My boyfriend almost visibly shudders now when someone says they've read a Dan Brown and loved it, or talks about Harry Potter. And not because he's a book snob - he's quite open-minded accepting people, whatever their personal library. He shudders because he fears one day, what he's been fearing might happen for over four years is about to occur; I might open my mouth any moment and say, "Why are you reading that crap?" and slurge forth the above rant. He is a doubting Thomas though - I might be a book snob but I do have manners.

I have a friend who changed her life after reading The Time Traveler's Wife. Whilst I read that book and was much more indifferent to it than most people, that book changed her life. OK, not every book is always going to do that, and not every book will lead you to a good place even. But at least you're in with a chance of feeling challenged by a book if you plump for something with a bit of depth to it next time you're at Borders.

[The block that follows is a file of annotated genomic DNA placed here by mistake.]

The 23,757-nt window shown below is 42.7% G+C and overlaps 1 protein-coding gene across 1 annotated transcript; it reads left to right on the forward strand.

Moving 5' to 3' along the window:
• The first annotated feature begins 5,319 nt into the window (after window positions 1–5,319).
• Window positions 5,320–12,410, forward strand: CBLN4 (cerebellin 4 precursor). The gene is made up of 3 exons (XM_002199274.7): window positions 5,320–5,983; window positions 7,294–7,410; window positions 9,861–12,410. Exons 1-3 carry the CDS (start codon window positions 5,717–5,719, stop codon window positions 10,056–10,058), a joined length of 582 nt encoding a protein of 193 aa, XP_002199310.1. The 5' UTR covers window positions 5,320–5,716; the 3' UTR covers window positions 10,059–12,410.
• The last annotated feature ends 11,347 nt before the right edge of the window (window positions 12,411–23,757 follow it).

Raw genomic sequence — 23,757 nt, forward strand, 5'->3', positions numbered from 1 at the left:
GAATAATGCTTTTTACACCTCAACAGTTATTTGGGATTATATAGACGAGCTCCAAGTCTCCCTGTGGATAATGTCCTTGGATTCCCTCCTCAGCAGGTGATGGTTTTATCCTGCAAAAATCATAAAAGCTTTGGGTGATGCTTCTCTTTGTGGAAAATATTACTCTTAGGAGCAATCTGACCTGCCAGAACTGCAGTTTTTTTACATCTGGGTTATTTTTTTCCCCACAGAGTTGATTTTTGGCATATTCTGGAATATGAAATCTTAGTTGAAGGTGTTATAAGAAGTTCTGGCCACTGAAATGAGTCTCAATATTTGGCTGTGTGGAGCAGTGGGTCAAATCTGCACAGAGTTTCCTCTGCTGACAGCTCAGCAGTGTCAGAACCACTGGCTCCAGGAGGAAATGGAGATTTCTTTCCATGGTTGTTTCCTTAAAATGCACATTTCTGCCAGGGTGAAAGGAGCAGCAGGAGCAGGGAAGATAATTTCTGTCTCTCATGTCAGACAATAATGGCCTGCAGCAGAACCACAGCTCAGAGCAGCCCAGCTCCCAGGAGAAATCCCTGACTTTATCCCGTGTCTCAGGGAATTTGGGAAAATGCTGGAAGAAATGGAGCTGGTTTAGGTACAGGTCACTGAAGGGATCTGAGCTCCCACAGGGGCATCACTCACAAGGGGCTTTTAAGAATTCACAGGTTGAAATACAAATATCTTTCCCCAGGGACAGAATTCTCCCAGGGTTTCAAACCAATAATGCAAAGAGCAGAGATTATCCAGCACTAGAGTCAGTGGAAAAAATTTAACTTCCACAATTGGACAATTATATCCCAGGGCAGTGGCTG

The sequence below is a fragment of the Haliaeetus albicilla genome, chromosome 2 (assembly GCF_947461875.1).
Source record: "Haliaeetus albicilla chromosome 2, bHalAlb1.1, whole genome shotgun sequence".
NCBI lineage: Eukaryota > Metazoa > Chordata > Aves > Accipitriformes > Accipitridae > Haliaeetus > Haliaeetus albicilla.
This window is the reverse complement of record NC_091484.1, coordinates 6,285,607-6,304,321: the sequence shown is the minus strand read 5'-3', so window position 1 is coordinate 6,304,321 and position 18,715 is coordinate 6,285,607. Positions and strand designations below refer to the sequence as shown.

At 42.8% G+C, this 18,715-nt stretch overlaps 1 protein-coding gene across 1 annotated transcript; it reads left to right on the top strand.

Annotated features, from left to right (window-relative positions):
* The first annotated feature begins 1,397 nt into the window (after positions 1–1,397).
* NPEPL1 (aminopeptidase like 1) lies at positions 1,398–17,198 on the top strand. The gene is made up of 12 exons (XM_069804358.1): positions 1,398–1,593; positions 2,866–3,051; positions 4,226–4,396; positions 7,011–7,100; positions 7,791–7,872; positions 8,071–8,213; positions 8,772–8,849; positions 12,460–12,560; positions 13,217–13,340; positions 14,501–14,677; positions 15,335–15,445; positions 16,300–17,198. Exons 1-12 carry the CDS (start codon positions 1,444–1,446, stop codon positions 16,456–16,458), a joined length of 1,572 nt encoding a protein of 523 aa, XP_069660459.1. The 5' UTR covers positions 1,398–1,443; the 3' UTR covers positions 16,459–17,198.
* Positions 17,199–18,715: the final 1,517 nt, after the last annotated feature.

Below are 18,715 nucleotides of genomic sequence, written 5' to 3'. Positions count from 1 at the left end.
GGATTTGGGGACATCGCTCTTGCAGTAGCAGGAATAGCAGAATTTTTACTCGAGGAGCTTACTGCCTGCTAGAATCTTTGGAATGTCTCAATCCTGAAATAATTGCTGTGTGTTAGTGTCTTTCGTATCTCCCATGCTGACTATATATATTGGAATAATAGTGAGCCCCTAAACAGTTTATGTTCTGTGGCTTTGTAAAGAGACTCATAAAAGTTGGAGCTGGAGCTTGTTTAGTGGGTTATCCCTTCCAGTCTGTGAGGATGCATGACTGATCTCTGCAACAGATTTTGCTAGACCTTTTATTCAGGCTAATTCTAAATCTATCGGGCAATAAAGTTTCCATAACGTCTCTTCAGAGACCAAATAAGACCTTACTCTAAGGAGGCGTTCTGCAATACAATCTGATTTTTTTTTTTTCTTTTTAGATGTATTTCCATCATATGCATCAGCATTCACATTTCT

I suppose there's a chance that there are people out there that don't want to be challenged. That's a strange idea to me. I doubt we'd get along...

Monday, 11 May 2009

Cupcakes and baths, Portobello style

This weekend I went to Portobello Market to see my lovely friend, Phoebe and her equally lovely boyfriend, Neil. We met up at 11am, having not eaten breakfast so headed to The Hummingbird Bakery. I got the recipe book from the lovely Charmaine (read her blog, food fans) but had never eaten any of their infamous cupcakes.